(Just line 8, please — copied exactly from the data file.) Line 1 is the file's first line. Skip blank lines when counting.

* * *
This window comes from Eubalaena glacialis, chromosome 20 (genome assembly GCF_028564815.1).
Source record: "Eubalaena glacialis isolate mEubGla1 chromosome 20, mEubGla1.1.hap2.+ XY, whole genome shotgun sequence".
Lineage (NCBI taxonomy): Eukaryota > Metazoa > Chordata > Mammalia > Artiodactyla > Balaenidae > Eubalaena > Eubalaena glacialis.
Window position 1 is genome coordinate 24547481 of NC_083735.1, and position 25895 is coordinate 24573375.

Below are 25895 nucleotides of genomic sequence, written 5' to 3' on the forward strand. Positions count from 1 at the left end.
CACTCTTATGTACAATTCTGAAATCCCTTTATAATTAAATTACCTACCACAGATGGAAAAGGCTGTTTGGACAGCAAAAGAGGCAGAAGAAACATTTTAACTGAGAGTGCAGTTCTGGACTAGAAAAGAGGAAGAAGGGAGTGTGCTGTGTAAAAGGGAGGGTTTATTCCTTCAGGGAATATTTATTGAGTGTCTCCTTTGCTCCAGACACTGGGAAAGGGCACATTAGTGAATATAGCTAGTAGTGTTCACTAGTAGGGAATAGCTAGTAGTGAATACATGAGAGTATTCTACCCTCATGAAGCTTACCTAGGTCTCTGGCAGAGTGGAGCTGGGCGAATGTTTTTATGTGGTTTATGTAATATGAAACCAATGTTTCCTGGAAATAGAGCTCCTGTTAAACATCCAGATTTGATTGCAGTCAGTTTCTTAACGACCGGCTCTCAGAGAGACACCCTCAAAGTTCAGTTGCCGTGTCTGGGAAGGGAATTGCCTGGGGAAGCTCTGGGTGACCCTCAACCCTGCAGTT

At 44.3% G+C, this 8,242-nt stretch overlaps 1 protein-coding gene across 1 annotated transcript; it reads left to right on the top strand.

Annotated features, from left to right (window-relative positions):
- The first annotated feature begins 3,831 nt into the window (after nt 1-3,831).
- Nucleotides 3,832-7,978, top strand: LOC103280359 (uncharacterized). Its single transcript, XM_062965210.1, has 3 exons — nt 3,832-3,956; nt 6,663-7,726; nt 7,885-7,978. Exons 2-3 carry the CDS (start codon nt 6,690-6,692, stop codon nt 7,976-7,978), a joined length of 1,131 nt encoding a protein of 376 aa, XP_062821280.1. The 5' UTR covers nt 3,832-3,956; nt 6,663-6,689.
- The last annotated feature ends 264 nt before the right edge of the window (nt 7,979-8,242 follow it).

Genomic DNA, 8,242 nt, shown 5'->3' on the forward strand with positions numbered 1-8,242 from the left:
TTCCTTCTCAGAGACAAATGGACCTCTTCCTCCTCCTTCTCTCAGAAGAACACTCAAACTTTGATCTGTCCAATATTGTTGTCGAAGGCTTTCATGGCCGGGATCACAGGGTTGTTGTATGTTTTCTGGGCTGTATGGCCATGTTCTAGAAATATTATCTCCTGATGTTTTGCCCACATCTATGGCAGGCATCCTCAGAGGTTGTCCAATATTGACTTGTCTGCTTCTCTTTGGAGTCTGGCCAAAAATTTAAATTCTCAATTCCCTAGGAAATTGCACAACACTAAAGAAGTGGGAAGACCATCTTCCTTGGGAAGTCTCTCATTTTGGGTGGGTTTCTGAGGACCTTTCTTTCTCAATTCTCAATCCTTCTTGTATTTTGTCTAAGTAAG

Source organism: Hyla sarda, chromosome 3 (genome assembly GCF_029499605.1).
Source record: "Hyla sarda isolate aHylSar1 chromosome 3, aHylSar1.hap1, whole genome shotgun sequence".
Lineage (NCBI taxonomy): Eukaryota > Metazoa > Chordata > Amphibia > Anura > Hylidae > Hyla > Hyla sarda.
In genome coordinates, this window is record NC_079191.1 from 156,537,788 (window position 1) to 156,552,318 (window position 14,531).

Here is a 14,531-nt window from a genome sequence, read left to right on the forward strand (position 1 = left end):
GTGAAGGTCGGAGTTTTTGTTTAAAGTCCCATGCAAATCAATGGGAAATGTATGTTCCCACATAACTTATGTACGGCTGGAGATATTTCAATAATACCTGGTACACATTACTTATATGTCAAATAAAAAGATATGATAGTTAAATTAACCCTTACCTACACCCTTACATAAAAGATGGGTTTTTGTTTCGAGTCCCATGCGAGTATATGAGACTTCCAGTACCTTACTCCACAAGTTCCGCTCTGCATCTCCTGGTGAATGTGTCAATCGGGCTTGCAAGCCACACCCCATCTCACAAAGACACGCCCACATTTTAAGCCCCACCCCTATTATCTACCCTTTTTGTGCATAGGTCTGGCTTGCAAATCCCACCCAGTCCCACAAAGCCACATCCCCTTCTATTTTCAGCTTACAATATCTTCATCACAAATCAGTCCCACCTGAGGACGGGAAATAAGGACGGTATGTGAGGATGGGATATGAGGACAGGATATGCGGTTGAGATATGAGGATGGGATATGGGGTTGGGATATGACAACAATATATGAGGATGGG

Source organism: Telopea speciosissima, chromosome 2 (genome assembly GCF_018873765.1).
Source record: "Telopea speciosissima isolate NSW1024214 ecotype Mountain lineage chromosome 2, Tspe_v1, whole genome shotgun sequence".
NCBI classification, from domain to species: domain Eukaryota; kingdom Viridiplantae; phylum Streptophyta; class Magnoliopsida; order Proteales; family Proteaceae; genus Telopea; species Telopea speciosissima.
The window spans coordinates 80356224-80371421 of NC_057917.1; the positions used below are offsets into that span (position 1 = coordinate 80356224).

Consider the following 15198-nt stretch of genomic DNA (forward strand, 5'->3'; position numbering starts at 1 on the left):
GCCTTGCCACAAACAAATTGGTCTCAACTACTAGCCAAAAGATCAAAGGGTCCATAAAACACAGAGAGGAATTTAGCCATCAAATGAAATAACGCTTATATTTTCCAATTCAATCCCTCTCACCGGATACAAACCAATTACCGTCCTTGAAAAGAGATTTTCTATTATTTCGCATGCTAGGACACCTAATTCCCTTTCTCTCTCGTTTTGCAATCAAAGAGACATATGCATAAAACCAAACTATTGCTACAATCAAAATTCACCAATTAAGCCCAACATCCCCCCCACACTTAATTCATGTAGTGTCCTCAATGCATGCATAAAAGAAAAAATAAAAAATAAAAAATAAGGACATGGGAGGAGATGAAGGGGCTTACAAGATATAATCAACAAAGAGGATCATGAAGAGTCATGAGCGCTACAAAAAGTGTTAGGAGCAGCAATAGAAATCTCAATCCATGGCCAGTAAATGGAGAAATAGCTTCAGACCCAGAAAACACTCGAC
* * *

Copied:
Annotated features, from left to right (window-relative positions):